Figure 6 48-hour atmospheric pressure (hPa) development prior to and after sampling on December 12, 2012. The blue vertical line denotes the time of sampling. Based on the sparse data on accumulated precipitation obtained in this study (24 hrs, 48 hrs, 7 days), which gives an idea of the soil moisture conditions during measurement dates, no correlation could be established between precipitation and oxidation efficiency. The bottom of the top cover at C2-N appears to have been generally prone to saturation, with accumulated water at 120 cm depth, possibly due to the capillary barrier effect (Berger et al., 2005). An exception to this was in December 2012 when conditions were relatively dry, i.e. only 4.5 mm accumulated 7 days prior to sampling and none 48 hours prior to sampling. Despite the favourable conditions on this date, i.e. no accumulation of water and no obstruction of gas flow, no oxidation was observed. Further field investigation is be needed to explain this phenomenon.
3.5 Suitability of the gas profile method The gas profile method is subject to some limitations, particularly regarding steady state conditions and microbial soil respiration. Steady state conditions are rarely encountered in the field as gas flow rates vary continuously with precipitation and changes in atmospheric pressure. Only further investigation would permit better understanding of the influence of the lack of steady state and of microbial respiration on the results presented herein. A larger data set would also improve global Effox estimations, as under- and overestimations due to this assumption would even each other out. The method assumes that respiration is negligible compared to CO2 produced due to CH4 oxidation. In soils with little or no organic matter content, this assumption is respected. In the case of Fíflholt, with an organic matter content of the soil at around 7%, it can be assumed that respiration plays a minor role in the total production of CO2, accounting nonetheless for a certain error in Effox calculations that can only be quantified through further examination. In a batch experiment using soil with total organic carbon 4.9% - 7.5%, CO2 respiration accounted for 1.2 - 1.9% of the observed CO2 production from CH4 oxidation (Gebert et al., 2011b), and the oxidation efficiency was only slightly overestimated using a soil with 6% organic matter. The gas profile method would however not suit a soil with a higher organic matter content, as this would need to be accounted for in the design of a passive methane oxidation biosystem in Iceland.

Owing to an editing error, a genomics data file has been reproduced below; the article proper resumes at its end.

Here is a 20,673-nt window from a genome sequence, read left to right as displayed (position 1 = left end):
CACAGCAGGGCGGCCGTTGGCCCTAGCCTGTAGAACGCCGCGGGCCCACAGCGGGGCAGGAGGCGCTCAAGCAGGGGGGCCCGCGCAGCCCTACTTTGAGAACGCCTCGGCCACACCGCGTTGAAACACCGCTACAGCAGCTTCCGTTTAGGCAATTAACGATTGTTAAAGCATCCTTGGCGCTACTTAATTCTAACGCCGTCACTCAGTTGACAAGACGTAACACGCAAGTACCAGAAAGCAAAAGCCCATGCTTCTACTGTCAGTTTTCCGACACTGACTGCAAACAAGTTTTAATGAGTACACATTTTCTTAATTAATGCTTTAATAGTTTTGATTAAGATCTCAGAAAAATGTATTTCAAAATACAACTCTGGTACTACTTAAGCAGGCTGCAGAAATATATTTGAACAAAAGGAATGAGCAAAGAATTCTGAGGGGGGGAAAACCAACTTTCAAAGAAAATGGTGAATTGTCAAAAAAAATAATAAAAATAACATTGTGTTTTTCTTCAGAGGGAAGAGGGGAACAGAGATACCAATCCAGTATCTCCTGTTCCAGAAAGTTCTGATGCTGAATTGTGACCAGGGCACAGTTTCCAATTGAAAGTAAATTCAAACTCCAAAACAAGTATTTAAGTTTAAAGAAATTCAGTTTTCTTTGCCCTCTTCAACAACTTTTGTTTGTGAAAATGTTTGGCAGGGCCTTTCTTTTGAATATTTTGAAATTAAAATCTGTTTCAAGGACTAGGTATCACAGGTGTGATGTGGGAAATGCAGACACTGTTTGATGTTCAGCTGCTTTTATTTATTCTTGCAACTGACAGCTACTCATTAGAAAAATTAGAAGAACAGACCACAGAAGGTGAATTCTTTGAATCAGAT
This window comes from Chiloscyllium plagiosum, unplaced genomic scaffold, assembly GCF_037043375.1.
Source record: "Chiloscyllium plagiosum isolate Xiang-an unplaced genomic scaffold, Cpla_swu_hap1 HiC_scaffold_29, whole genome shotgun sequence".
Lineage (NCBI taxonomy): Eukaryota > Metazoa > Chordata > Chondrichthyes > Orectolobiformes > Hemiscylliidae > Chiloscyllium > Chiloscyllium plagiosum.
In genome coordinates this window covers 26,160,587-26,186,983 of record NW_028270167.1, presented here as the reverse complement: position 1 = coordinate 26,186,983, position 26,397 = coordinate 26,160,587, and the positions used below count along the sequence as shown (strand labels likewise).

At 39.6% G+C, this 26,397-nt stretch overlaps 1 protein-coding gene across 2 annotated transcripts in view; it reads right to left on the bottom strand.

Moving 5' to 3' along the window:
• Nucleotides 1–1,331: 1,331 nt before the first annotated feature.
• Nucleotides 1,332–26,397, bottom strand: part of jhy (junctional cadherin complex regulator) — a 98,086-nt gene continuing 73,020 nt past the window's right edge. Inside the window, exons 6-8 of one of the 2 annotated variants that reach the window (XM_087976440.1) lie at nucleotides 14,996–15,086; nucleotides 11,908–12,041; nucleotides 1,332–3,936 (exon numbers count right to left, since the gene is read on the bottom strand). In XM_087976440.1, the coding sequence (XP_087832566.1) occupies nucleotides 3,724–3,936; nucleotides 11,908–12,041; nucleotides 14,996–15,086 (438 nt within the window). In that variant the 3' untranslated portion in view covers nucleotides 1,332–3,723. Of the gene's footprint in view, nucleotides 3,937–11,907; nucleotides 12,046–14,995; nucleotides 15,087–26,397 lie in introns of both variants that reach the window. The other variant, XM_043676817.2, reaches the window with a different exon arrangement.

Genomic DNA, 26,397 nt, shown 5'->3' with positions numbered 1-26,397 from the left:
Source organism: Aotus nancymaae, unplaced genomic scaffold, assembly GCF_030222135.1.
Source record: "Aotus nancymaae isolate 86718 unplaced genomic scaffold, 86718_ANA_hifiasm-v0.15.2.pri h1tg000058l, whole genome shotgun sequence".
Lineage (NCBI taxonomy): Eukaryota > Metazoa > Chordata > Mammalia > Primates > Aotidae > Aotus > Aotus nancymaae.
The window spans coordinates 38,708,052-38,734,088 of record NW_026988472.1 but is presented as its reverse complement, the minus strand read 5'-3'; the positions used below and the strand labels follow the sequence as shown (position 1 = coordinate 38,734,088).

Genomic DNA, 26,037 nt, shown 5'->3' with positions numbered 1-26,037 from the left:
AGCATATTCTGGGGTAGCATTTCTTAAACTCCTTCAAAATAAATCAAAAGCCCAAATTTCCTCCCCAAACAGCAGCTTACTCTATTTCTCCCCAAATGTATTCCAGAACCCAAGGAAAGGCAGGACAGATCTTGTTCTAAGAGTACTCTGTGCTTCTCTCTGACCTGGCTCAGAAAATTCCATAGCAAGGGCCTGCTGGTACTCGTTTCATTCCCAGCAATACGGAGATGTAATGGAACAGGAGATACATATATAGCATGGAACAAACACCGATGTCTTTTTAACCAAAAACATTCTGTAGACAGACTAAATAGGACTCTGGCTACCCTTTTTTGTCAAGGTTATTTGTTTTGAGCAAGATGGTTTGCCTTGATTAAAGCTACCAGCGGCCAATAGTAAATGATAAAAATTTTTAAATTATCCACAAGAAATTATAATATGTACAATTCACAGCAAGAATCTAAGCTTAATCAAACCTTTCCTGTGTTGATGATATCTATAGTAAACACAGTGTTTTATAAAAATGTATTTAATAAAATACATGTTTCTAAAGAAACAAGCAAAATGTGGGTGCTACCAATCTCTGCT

4. Conclusions Given the results obtained, the current top cover at Fíflholt can be considered as a passive methane oxidation biosystem, capable of oxidizing a significant fraction of the landfill gas passing through it, albeit not on a continuous basis. The top cover was however not
designed with this purpose in mind. It was installed to comply with the operational permit, requiring a 1-m thick soil cover, which is why considerations were not made regarding the base of the cover where the layer of decomposing shredded wood may be prone to moisture retention, altering upward gas transport. Appropriate measures have to be taken in the design of a methane oxidation biocover, with particular regard to gas distribution at the base of the top cover and soil geotechnical properties. It is of particular interest that the cover at Fíflholt was observed to oxidize methane despite generally low temperatures within the top cover, and that other factors, e.g. soil water content, may be a more controlling factor for methane oxidation. Thorough field studies are needed to provide a better understanding of the role of different soil specific and climatic factors in the oxidation process and will also prove useful in the near future for all landfills regardless of gas collection requirements. In modelling gas emissions for National Inventory Reports on green house gas emissions, a default oxidation factor of 10% is recommended in the IPCC guidelines for industrial countries with well managed landfills, although a factor of 0% has been used thus far for Iceland. The default value has however been questioned, particularly at land fills or in countries where measurements have demonstrated much higher oxidation efficiencies (e.g. Scharff & Jacobs, 2006; Chanton et al., 2009). A field study which is conducted on a larger landfill area and includes measurements during all climatic seasons would improve modelling emissions estimates and would verify the applicability of the current default oxidation factor.
Acknowledgements Sveinn Ingi Reynisson, Þorsteinn Eyþórsson and Guðrún Meyvantsdóttir are acknowledged for their technical assistance. The study was supp orted by The Association of Local Authorities in Iceland (Samband íslenskra sveitarfélaga), EFLA Consulting Engineers and The Solid Waste Management of West Iceland (Sorpurðun Vesturlands). Soil analysis was carried out with support of the Innovation Center Iceland (Nýsköpunarmiðstöð Íslands).
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